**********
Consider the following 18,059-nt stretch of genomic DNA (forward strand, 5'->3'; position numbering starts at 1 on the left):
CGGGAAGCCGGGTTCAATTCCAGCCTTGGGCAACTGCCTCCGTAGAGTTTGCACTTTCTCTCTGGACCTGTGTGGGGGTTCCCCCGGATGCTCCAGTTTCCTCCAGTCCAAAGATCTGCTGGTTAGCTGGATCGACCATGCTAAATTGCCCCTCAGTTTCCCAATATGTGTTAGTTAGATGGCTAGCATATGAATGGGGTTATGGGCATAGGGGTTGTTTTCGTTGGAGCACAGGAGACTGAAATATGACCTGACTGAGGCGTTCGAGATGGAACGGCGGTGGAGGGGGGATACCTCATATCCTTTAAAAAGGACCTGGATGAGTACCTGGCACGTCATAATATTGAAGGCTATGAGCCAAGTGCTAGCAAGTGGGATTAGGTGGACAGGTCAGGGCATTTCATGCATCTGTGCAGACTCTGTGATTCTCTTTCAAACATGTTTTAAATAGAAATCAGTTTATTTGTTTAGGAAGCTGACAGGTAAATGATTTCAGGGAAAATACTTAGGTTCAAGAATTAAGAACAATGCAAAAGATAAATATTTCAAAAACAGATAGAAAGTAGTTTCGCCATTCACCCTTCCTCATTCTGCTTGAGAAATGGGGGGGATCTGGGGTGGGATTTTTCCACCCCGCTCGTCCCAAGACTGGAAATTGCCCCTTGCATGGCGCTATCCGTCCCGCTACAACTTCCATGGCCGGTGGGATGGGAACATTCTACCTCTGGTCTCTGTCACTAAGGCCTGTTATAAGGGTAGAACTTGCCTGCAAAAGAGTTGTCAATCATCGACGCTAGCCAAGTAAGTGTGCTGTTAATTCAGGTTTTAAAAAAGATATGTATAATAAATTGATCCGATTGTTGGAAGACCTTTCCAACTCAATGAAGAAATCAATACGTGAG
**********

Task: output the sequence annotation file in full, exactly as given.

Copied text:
Consider the following 18,059-nt stretch of genomic DNA (forward strand, 5'->3'; position numbering starts at 1 on the left):
CGGGAAGCCGGGTTCAATTCCAGCCTTGGGCAACTGCCTCCGTAGAGTTTGCACTTTCTCTCTGGACCTGTGTGGGGGTTCCCCCGGATGCTCCAGTTTCCTCCAGTCCAAAGATCTGCTGGTTAGCTGGATCGACCATGCTAAATTGCCCCTCAGTTTCCCAATATGTGTTAGTTAGATGGCTAGCATATGAATGGGGTTATGGGCATAGGGGTTGTTTTCGTTGGAGCACAGGAGACTGAAATATGACCTGACTGAGGCGTTCGAGATGGAACGGCGGTGGAGGGGGGATACCTCATATCCTTTAAAAAGGACCTGGATGAGTACCTGGCACGTCATAATATTGAAGGCTATGAGCCAAGTGCTAGCAAGTGGGATTAGGTGGACAGGTCAGGGCATTTCATGCATCTGTGCAGACTCTGTGATTCTCTTTCAAACATGTTTTAAATAGAAATCAGTTTATTTGTTTAGGAAGCTGACAGGTAAATGATTTCAGGGAAAATACTTAGGTTCAAGAATTAAGAACAATGCAAAAGATAAATATTTCAAAAACAGATAGAAAGTAGTTTCGCCATTCACCCTTCCTCATTCTGCTTGAGAAATGGGGGGGATCTGGGGTGGGATTTTTCCACCCCGCTCGTCCCAAGACTGGAAATTGCCCCTTGCATGGCGCTATCCGTCCCGCTACAACTTCCATGGCCGGTGGGATGGGAACATTCTACCTCTGGTCTCTGTCACTAAGGCCTGTTATAAGGGTAGAACTTGCCTGCAAAAGAGTTGTCAATCATCGACGCTAGCCAAGTAAGTGTGCTGTTAATTCAGGTTTTAAAAAAGATATGTATAATAAATTGATCCGATTGTTGGAAGACCTTTCCAACTCAATGAAGAAATCAATACGTGAG